Admissions Overview

What Does My Child's Summer Birthdate Mean for the NYC Independent School Admissions Process?

What Does My Child's Summer Birthdate Mean for the NYC Independent School Admissions Process?
June 30, 2023

When it comes to applying to an independent school in New York City, your child's birth month matters. Public schools follow a New York City mandate stating that children who turn five by December 31st of the entry year are eligible for kindergarten. Independent schools, on the other hand, generally follow a cutoff of turning five by September 1st to apply for kindergarten entry. (Check your target schools’ websites for specifics on their cutoff date.) 

So what does a September 1st cutoff date actually mean for a child with a summer birthday? If your child was born in July or August in particular, you might be concerned that their birthday feels very close to the cutoff. Parents of children in this position often ask us, “Is my child too young for the upcoming kindergarten entry year, given their summer birthday?” 

The basic answer to this question is that a child with a summer birthday might be too young for the September 1 cutoff, but not always. Your child’s preparedness for a particular cohort of school mostly depends on their emotional, social, and academic readiness, which is entirely dependent on your unique child. That being said, here are a few points to consider when assessing whether your child is “ready” for a certain kindergarten cohort. 

Should I apply my young five-year-old to kindergarten, potentially making them the youngest child in the class?

If a child attends kindergarten as a “young” five-year-old (particularly for July/August birthdays), they may be nearly a full year younger than some of their peers. This age gap will be apparent for some young kindergarteners more than others. The other side of the coin is enrolling your child a year later, when they may be nearly a full year older than some of their peers. Both approaches have their pros and cons, all highly dependent on your child’s unique personality and development. You might take into account:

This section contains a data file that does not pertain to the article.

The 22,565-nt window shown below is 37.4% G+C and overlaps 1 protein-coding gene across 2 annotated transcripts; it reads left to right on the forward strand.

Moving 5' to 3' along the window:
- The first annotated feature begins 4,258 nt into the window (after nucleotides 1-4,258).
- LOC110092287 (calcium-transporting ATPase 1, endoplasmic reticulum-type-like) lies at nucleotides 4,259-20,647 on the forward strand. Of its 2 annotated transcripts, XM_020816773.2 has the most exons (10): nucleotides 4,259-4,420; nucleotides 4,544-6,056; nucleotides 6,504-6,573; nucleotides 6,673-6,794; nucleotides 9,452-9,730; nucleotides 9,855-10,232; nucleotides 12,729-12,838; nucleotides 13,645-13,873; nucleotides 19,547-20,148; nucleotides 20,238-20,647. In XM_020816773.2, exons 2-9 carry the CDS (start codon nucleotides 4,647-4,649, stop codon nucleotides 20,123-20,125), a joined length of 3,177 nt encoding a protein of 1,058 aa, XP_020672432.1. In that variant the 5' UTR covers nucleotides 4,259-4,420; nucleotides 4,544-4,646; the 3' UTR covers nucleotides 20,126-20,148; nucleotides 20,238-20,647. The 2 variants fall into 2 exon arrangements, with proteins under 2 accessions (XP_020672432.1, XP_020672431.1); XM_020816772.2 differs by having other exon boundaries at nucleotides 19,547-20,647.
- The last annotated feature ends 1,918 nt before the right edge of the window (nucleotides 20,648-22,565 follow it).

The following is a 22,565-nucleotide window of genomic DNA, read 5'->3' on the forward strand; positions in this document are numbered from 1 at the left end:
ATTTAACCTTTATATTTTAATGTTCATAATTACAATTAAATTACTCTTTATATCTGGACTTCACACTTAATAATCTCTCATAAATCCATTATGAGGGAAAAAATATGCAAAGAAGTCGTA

• Your child’s educational history thus far. If your child has had meaningful experience in a nursery school or preschool program, particularly one that offered some structure and got your child familiar with the mechanics of attending school, they may be ready for kindergarten even though they’re on the younger side. But if your child is still getting used to a formal school environment, an extra year of preschool might benefit them. 
  • Your child’s level of independence. Kindergarten programs often involve more time away from home, more frequent transitions during the school day, and slightly more complex responsibilities when compared to preschool programs. If your child has historically done well with these independence/socio-emotional skills, they may be ready for kindergarten. If they’ve struggled with these areas in the past, they might benefit from more practice in preschool before moving onto the next level. 
  • Your child’s social temperament. Think back to times when you’ve observed your child playing with other kids, particularly in a group of mixed ages. Does your child tend to withdraw if they’re around older children playing games that they’re unfamiliar with, or do they dive right in? Your child’s personality around other kids may mean that they’ll be totally comfortable around kids slightly older than them, or that they’d feel more comfortable in a group of kids that is slightly younger than them.